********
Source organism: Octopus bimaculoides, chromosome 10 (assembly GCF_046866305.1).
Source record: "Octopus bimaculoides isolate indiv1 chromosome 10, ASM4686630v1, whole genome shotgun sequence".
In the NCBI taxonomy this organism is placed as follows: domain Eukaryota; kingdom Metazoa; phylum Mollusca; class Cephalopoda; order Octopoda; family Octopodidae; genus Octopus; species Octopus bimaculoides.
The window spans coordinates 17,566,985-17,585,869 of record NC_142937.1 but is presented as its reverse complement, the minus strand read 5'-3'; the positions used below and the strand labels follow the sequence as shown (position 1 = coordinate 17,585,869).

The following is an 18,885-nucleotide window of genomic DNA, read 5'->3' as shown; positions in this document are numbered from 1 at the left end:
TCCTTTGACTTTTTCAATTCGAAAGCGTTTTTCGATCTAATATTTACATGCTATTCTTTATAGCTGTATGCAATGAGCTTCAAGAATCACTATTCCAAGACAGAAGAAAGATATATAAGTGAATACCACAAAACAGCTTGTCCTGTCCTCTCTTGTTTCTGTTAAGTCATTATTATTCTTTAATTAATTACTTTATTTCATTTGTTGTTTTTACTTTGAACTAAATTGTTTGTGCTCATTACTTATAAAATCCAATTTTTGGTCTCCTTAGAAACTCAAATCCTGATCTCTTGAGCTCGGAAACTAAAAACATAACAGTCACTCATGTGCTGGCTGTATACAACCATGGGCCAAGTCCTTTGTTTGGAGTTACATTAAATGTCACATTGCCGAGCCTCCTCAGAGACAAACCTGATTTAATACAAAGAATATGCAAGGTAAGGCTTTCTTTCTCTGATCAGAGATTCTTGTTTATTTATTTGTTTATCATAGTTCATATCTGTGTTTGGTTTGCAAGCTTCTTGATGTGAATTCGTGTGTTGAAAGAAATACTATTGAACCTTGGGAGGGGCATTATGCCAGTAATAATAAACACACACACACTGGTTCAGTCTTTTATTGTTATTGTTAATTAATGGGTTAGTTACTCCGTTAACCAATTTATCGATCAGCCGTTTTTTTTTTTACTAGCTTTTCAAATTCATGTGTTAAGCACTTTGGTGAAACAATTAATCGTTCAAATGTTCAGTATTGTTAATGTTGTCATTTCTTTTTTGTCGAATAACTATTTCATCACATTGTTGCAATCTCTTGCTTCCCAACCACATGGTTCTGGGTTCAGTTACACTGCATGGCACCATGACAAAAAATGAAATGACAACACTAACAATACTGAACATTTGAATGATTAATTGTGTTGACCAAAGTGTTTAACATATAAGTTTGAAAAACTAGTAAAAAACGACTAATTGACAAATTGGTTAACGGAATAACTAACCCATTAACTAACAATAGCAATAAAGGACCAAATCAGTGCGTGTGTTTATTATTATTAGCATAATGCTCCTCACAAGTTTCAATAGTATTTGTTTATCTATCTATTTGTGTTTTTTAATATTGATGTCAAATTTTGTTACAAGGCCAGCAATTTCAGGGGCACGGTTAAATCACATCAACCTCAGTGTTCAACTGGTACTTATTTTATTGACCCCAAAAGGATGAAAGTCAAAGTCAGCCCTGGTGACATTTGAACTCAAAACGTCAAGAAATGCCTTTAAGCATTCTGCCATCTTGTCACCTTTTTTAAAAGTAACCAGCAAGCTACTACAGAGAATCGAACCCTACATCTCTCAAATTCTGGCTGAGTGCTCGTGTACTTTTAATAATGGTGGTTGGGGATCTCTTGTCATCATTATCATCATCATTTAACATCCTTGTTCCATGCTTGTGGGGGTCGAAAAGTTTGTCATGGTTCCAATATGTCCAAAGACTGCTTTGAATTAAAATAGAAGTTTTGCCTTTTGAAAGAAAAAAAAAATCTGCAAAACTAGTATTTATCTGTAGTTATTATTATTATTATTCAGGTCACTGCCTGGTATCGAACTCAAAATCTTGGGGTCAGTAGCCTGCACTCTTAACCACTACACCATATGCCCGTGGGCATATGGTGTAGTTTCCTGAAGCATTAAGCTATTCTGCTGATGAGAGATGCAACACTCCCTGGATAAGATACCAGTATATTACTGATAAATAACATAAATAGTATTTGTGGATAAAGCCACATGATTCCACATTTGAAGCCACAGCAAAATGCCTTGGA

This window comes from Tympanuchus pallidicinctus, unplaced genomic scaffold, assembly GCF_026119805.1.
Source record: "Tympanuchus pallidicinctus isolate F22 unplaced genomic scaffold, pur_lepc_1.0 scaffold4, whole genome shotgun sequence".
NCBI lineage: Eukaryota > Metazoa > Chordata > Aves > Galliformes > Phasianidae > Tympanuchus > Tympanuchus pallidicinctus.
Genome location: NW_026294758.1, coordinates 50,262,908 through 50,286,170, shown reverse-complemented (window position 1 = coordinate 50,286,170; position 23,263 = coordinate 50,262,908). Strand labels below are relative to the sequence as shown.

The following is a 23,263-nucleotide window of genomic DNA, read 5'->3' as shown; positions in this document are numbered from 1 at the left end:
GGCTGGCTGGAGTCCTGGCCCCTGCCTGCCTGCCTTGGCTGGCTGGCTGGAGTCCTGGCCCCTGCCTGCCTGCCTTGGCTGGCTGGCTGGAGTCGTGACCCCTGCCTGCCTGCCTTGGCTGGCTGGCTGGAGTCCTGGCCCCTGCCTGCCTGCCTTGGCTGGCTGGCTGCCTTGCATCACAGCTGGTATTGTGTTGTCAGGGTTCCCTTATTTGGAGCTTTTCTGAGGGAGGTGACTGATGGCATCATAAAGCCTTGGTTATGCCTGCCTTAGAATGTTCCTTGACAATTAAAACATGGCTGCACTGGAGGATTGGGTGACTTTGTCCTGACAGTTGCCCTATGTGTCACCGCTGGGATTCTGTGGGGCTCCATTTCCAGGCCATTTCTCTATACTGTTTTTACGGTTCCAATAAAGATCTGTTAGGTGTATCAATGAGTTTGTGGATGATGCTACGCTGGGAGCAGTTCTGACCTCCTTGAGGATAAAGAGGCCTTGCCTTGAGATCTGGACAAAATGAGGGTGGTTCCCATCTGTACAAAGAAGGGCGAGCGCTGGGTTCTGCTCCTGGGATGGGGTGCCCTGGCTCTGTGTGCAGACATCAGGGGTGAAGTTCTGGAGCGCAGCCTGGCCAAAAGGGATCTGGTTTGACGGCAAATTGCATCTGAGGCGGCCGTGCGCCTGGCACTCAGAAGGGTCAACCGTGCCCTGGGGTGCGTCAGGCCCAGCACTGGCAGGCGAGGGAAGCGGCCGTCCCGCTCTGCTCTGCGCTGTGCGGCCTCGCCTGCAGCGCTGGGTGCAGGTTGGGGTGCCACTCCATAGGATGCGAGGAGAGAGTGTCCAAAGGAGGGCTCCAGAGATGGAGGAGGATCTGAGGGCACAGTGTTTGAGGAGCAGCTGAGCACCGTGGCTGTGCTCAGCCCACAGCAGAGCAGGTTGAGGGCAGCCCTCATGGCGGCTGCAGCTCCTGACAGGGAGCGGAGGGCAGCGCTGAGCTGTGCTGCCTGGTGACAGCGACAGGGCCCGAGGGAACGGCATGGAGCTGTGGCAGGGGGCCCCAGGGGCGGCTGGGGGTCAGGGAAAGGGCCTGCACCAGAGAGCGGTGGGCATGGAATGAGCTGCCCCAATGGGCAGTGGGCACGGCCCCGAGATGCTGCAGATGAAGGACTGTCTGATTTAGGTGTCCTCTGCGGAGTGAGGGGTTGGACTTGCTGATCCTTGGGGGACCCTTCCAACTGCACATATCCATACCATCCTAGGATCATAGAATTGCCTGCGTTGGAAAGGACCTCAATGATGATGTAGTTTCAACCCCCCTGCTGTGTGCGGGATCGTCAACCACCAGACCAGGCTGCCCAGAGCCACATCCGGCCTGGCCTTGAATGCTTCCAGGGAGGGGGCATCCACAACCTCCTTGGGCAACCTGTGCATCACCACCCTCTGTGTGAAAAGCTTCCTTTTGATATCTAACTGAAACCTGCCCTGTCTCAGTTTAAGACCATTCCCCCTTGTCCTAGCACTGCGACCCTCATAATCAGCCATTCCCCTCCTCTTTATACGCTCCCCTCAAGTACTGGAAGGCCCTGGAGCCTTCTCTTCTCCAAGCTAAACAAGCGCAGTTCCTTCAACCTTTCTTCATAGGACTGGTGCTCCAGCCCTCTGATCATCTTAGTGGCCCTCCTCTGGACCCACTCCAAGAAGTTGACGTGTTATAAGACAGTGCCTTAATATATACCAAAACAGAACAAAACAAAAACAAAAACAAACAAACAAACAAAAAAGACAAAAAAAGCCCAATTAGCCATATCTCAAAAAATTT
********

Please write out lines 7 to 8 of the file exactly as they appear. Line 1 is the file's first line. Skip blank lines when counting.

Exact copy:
This window comes from Tympanuchus pallidicinctus, unplaced genomic scaffold, assembly GCF_026119805.1.
Source record: "Tympanuchus pallidicinctus isolate F22 unplaced genomic scaffold, pur_lepc_1.0 scaffold4, whole genome shotgun sequence".